Rev. Haak is pastor of Bethel Protestant Reformed Church in Elk Grove, Illinois.
The cleansing of the temple marks the beginning of Jesus’ public ministry. The miracle at Cana and the trip to Capernaum (v. 12) were of a more private nature, whereas the cleansing of the temple is performed before many and was something the Jews were not to forget (see Mark 14:57-59; Mark 15:29). By this act Christ enters fully into the work that the Father has given Him to do.
More importantly, the work of cleansing the temple reveals the heart of the work of Christ. The temple in Jerusalem was a shadow of the true temple of God which Christ was to build through His death and resurrection. That true temple is the church, which comprises all those elected of the Father and sanctified by the Son. By means of His body being crucified and raised again He would establish the eternal temple (house) of God, in which God would take up His dwelling (see Eph. 3:19-22; I Cor. 3:17). Because He had come to build the true temple of God He had the perfect authority to make the shadow as nearly a representation of the reality as possible, and to change it from a den of robbers into His Father’s house indeed.
The richness of this event is seen in that it is the fulfillment of at least two Old Testament prophecies.Malachi 3:1-4: ,… and the Lord whom ye seek, shall suddenly come into his temple . . . and he shall purify the sons of Levi, that they may offer unto the Lord an offering in righteous.,, Psalm 69:9: “For the zeal of thine house hath eaten me up.”
In addition to this central lesson, this passage also teaches us that:
1. God requires of us pure worship. Can we at times behave as badly as the Jews? Yes, when we secretly bring into the house of God in our thoughts our business, monies, houses, and a whole stream of worldly affairs. It is not enough to bring our bodies to church, and then to allow our hearts to wander to the ends of the earth and our minds to plan out the details of the week that is ahead. Such is offensive to Christ. Zeal for God’s house means we will leave our worldly matters and worries outside, and fill Gods worship with offerings of righteousness.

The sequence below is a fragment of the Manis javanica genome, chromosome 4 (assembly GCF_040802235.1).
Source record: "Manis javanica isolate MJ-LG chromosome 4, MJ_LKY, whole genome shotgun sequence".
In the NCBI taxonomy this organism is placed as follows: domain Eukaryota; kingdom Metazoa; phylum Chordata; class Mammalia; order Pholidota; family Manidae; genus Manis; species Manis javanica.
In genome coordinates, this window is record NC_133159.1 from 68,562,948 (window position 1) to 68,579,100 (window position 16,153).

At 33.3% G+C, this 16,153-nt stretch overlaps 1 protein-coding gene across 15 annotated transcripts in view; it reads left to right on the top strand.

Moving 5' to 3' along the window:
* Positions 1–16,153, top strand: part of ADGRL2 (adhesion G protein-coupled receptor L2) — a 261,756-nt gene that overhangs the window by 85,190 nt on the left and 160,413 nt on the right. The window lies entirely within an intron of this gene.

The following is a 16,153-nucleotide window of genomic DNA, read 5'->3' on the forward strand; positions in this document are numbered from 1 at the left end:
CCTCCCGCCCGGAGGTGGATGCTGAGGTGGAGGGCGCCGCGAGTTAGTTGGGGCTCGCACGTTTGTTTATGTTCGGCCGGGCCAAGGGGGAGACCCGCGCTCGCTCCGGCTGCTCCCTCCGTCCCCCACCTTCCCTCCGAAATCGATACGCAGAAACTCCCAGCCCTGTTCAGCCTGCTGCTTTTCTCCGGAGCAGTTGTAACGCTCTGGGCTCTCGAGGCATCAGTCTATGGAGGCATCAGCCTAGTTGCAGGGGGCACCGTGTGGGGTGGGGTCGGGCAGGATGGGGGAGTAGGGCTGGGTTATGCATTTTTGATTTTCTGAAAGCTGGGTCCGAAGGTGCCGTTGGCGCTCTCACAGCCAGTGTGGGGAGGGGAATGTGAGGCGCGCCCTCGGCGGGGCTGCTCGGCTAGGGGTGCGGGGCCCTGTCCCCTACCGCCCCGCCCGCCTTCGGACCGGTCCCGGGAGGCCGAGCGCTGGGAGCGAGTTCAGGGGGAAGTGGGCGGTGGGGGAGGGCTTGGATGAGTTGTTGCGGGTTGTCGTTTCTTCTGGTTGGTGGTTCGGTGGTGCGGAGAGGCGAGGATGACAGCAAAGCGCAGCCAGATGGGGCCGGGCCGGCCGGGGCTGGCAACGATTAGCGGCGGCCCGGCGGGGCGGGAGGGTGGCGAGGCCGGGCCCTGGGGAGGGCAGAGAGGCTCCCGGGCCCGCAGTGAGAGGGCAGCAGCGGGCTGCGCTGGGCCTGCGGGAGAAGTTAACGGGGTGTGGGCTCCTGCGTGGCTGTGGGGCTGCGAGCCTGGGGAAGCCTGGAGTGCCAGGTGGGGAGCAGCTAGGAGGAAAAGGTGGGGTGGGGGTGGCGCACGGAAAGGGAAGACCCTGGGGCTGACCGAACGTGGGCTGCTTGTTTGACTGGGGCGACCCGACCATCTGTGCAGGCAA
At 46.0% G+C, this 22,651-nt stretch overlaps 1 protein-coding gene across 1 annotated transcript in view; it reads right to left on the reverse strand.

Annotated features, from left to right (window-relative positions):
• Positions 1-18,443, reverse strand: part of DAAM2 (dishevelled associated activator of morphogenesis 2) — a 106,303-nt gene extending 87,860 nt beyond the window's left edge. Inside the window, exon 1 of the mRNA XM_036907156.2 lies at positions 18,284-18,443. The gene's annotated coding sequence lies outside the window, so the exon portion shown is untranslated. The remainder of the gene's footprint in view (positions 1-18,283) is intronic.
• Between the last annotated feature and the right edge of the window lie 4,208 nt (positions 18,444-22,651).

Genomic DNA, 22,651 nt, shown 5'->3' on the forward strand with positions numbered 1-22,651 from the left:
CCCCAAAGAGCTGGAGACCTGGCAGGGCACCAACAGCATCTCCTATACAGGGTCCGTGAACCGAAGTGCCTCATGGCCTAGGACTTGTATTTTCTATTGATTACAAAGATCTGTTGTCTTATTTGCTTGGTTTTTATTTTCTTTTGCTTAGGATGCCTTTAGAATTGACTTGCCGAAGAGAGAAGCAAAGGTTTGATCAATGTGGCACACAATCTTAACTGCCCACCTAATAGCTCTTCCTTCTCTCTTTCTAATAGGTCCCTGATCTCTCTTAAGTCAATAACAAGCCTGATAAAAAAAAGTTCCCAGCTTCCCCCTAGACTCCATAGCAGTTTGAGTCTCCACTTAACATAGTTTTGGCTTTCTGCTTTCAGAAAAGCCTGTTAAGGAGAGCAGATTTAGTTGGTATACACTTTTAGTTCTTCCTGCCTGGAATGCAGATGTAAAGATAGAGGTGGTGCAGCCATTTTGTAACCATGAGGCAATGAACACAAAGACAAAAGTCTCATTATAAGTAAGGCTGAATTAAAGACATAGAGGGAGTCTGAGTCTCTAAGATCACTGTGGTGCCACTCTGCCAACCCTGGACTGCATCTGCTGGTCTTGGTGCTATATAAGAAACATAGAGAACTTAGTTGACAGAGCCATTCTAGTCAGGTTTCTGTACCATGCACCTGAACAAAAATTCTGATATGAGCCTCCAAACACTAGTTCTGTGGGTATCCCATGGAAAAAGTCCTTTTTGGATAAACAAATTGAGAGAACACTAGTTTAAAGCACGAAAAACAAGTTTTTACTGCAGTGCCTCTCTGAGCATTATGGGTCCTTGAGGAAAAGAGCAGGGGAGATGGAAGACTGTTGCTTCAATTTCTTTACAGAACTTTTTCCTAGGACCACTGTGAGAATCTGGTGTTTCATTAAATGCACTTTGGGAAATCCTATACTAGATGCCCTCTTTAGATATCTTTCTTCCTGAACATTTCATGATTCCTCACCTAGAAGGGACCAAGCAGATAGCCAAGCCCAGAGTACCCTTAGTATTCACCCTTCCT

2. The death and resurrection of Christ stand at the heart of the entire gospel. Jesus is conscious of it when He starts His work. He makes very plain to the disciples that He must suffer, be buried for three days, and rise again according to the Scriptures (see Luke 24:45-47).
3. Christ had perfect knowledge of man. As the Son of God He had no need that anyone inform Him of the true intentions and directions of men’s hearts. He is not fooled by an emotional and temporary appearance of belief, but is able to discern between counterfeit and genuine faith.
1. The notice that Jesus spends a brief period of time in Capernaum (v. 12). See also Matthew 4:13-15.
2. His going to Jerusalem to keep the Passover and cleansing of the temple from the defilements of the greedy Jews (vv. 13-17).
3. The announcement of His suffering, burial, and resurrection by which He builds the temple of God (vv. 18-22).
4. Jesus knew what was in man (vv. 23-25).
1. From Christ’s appearance at the Passover (John 2:13;John 5:1; John 6:4; John 11:55), what can be determined about the length and pattern of our Savior’s ministry? Remember that the Passover was held once a year (Ex. 13:10).
2. Describe the situation Christ found in the temple. What was taking place? Why? Who was responsible? What was the general attitude toward what was taking place?
3. Describe the actions of Christ. What virtues lie behind His actions? (Is. 11:2-4). Show that it was not uncontrolled rage but holy zeal. Why did He not drive out the doves?
4. In what ways can we make God’s house a place of merchandise?
5. What is the significance of the cleansing of the temple? What did the temple represent? (See Ephesians 2:19-22; I Corinthians 3:17; Revelation 21:3.)
6. What Old Testament prophecy does John see fulfilled in this action of Christ? Others?
7. How does the death and resurrection of Christ serve as the building and preservation of the house of God?
8. What are the Jews really objecting to when they ask for a sign in verse 18? (See Matthew 21:23.) What is revealed about the Jews in their asking for a sign? (See I Corinthians 1:22.)
9. Did the Lord’s own disciples believe in His resurrection? If not, why not?
10. What kind of “believing” is referred to in verse 23? Distinguish this from true faith. If true faith is not based upon signs and miracles, what is the foundation upon which faith must stand?
11. What does it mean that Christ did not commit Himself to them?
12. What does verse 25 prove concerning Christ?